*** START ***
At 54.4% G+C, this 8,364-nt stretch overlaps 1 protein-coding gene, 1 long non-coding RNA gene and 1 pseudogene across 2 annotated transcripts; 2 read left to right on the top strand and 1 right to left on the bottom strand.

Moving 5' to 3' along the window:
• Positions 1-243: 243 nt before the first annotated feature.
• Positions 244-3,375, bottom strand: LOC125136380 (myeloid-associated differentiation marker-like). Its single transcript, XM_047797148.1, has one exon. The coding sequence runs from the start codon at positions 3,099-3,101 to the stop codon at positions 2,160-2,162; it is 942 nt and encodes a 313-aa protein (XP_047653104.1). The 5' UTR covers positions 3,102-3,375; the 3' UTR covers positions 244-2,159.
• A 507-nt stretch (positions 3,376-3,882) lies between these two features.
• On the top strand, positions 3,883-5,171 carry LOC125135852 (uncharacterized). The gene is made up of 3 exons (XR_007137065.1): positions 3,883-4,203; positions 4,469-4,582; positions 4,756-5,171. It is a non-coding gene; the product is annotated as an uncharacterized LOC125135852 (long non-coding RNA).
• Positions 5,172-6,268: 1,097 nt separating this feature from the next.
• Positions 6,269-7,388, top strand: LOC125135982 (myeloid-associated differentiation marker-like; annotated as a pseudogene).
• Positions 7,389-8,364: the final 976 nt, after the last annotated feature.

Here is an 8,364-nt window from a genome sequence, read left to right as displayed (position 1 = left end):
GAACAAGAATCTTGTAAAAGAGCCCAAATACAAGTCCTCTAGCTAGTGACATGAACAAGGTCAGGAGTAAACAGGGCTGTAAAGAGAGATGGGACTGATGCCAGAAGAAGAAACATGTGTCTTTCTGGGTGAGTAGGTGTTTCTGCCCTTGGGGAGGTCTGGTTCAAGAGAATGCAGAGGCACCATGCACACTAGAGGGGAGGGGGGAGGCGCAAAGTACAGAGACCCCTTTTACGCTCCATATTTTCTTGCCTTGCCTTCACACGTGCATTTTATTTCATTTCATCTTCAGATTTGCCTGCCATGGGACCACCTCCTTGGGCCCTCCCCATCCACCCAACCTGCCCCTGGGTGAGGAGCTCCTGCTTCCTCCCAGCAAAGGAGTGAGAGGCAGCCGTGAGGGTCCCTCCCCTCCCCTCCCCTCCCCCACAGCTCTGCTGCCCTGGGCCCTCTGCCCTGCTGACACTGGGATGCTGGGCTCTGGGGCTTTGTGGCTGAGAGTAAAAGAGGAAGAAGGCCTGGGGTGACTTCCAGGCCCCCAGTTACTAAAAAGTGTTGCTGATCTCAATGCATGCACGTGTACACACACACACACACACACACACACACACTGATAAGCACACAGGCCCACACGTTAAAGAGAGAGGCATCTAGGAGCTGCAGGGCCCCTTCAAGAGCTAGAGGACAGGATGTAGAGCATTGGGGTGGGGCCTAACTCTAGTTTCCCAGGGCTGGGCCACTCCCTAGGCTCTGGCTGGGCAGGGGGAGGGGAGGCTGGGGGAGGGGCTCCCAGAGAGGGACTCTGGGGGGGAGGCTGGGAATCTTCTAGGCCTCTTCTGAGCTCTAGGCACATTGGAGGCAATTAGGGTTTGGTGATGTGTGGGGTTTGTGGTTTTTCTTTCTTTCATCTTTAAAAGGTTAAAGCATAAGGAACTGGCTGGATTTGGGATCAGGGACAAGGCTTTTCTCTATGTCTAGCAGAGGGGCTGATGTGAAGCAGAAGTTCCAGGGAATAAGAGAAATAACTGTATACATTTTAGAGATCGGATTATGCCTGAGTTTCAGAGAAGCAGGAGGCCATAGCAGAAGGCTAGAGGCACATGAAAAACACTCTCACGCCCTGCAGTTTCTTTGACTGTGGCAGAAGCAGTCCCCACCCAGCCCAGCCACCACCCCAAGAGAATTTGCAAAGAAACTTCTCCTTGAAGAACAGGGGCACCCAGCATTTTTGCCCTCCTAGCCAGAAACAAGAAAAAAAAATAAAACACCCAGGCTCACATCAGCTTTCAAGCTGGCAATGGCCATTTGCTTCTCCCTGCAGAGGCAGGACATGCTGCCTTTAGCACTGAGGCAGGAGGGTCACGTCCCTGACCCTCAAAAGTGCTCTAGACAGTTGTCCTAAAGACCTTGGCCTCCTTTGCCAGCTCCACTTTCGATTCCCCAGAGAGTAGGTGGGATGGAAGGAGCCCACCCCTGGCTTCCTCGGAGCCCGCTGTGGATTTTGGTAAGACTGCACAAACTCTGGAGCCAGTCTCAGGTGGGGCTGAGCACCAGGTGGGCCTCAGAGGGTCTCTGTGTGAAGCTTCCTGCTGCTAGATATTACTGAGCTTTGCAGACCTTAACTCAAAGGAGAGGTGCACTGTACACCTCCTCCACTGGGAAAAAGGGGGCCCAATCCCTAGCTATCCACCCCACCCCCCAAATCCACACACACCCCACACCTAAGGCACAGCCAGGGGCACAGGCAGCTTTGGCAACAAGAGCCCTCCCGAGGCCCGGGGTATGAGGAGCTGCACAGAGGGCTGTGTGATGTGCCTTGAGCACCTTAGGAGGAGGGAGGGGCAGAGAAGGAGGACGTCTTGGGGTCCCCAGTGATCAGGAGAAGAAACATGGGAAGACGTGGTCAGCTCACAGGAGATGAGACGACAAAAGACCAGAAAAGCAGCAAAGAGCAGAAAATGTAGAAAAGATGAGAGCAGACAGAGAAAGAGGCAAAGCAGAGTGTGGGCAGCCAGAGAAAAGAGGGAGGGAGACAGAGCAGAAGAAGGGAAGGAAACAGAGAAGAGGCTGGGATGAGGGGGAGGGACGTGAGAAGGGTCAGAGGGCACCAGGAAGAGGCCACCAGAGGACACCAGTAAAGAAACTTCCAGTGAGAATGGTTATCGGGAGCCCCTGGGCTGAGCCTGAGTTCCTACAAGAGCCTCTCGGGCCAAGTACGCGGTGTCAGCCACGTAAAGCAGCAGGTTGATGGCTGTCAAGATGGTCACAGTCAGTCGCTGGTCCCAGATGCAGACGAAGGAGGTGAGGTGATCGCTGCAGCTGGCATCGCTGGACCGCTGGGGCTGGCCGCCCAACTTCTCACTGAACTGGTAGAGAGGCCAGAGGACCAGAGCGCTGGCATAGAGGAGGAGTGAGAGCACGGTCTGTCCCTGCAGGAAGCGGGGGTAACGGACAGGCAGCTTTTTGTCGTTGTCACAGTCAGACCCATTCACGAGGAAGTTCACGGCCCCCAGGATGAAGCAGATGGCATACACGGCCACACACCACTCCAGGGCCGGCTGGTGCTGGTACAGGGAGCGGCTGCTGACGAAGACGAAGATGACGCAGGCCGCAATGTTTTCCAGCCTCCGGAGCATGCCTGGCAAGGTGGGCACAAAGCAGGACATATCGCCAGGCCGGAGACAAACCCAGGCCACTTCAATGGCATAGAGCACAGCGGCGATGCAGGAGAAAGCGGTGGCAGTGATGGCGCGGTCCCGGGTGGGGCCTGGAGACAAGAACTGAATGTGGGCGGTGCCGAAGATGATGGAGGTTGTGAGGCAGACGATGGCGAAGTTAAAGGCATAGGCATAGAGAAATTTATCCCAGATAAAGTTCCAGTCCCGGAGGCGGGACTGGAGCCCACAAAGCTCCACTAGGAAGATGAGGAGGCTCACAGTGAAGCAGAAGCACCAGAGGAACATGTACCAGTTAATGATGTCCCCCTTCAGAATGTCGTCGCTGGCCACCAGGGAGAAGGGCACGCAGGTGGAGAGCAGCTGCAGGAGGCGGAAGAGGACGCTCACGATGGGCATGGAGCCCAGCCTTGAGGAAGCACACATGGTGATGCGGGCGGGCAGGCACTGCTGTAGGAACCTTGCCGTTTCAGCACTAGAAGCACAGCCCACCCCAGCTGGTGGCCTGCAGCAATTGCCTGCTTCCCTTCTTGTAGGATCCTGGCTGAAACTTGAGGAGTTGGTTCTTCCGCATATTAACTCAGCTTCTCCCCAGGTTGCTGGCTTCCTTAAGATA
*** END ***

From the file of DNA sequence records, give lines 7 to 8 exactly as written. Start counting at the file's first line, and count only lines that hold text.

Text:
• Positions 5,172-6,268: 1,097 nt separating this feature from the next.
• Positions 6,269-7,388, top strand: LOC125135982 (myeloid-associated differentiation marker-like; annotated as a pseudogene).